penelope's hyperdiary

Music I bought - 2022/05 and 2022/06

Posted: 2022-08-01

In this post, I’ll round up my purchases for both May and June, since I’ve missed a post two months running.

Sad boy at the rodeo

I have never been a fan of American country music. Whereas some people find sincerity and simplicity in the genre, I have found it twee and plain - not unpleasant, just…yawn. At its worst, and this is exactly what I mean, commercial country music can be an unimaginative celebration of the elements of American life I find hardest to comprehend: gun-toting, bearded patriotism, drankin beer, driving recklessly in a pick-up, etc.

Which is why I took all the more pleasure in listening to the latest album by Orville Peck, a country musician who hides behind a mask fringed with tastles. Bronco, a 15-track project, is both expertly crafted and packed full of raw feeling. Peck’s compositions sound musically like country classics, but do not feel nostalgic in any way; instead, the personal lyrics root us firmly in the present day. Add in Peck’s clear, versatile voice and it’s hard not to marvel at the all-round talent on display.

Restlessness and heartbreak

Restlessness is perhaps what Orville Peck has most in common with the cowboys whose style he takes after. On Outta Time, a world-weary Peck complains of a tiresome life and how he escapes it all by driving down the PCH to the Malibu line. Though the lyrics tell of disappointment, it’s a certified roll-the-windows-down stare-for-miles turn-up-the-car-stereo blaster of a tune.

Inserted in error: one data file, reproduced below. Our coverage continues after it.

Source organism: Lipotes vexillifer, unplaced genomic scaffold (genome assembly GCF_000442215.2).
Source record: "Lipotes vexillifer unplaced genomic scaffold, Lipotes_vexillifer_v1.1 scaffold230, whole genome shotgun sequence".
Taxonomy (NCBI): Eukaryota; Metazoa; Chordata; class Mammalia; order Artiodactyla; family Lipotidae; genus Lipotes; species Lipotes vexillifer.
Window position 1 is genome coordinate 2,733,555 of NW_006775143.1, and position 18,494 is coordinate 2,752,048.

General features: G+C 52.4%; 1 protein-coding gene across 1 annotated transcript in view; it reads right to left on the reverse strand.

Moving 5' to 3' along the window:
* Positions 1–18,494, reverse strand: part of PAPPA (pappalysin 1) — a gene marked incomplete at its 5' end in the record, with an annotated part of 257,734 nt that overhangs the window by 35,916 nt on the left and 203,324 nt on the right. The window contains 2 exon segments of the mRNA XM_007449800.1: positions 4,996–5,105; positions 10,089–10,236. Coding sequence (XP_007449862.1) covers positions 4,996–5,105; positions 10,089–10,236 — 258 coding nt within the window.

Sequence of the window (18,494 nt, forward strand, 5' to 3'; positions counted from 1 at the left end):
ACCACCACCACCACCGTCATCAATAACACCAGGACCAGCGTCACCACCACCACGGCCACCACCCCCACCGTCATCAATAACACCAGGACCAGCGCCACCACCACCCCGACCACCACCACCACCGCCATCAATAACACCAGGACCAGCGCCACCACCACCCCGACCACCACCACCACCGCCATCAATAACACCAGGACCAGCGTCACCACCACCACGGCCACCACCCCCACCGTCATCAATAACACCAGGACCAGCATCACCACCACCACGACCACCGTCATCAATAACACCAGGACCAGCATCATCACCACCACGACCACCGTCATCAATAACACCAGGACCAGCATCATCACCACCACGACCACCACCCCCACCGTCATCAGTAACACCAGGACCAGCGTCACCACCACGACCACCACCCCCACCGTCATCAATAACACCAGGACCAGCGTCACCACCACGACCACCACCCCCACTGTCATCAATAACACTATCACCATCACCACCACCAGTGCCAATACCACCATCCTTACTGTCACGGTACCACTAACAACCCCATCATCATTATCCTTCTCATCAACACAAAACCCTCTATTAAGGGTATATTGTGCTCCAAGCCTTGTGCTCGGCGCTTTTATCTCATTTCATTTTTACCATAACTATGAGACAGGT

Orville Peck · Outta Time

Even on the ho-down-friendly swinger “Blush”, Peck is contemplative; he reflects on how temporary the men in his life, and the happiness they share, can be:

Still, there’s something about men I don’t understand,
They’re always leaving where they’ve been
Brush it off with a shrug, I don’t know much about love
Still I give it a try now and then.

Orville Peck · Blush

Perhaps this fear of settling down also includes Peck himself. Although his voice is accented American, he was born and grew up in South Africa before emigrating to the States, an origin he reflects on in “Kalahari Down”:

Orville Peck · Kalahari Down

As we listen to tales of riding a Kawasaki motorbike around the veldt, we are reminded that this cowboy has come a long way from his mountainside farm 12 miles north of Sophiatown. And we listeners should be grateful that he made it.

A brief tour of Edmondson’s garage

Edmondson, an electronic musician based in the North-East of England, seems to have done for UK garage what “lo-fi hip-hop” did to hip-hop: namely, turn an originally abrasive, exercising style into something smooth, subtle, even chill.

At least, that’s my impression from his latest EP, New Forest Mysticism. The title track is an example of what I mean: addictive percussion lines drive a complex pattern of synthy bursts, ripples and beeps over a glassy drone. I imagine that this is what it sounds like inside a euphoric wireless router.

A couple of the other tracks, such as “All Dressed Up & Going Nowhere”, remind me of Floating Points with their dreamy take on house, adorned with jazzy electric piano stabs and soothing vocal samples. Overall, this is hi-fi dance music polished to superbness, and I approve wholeheartedly.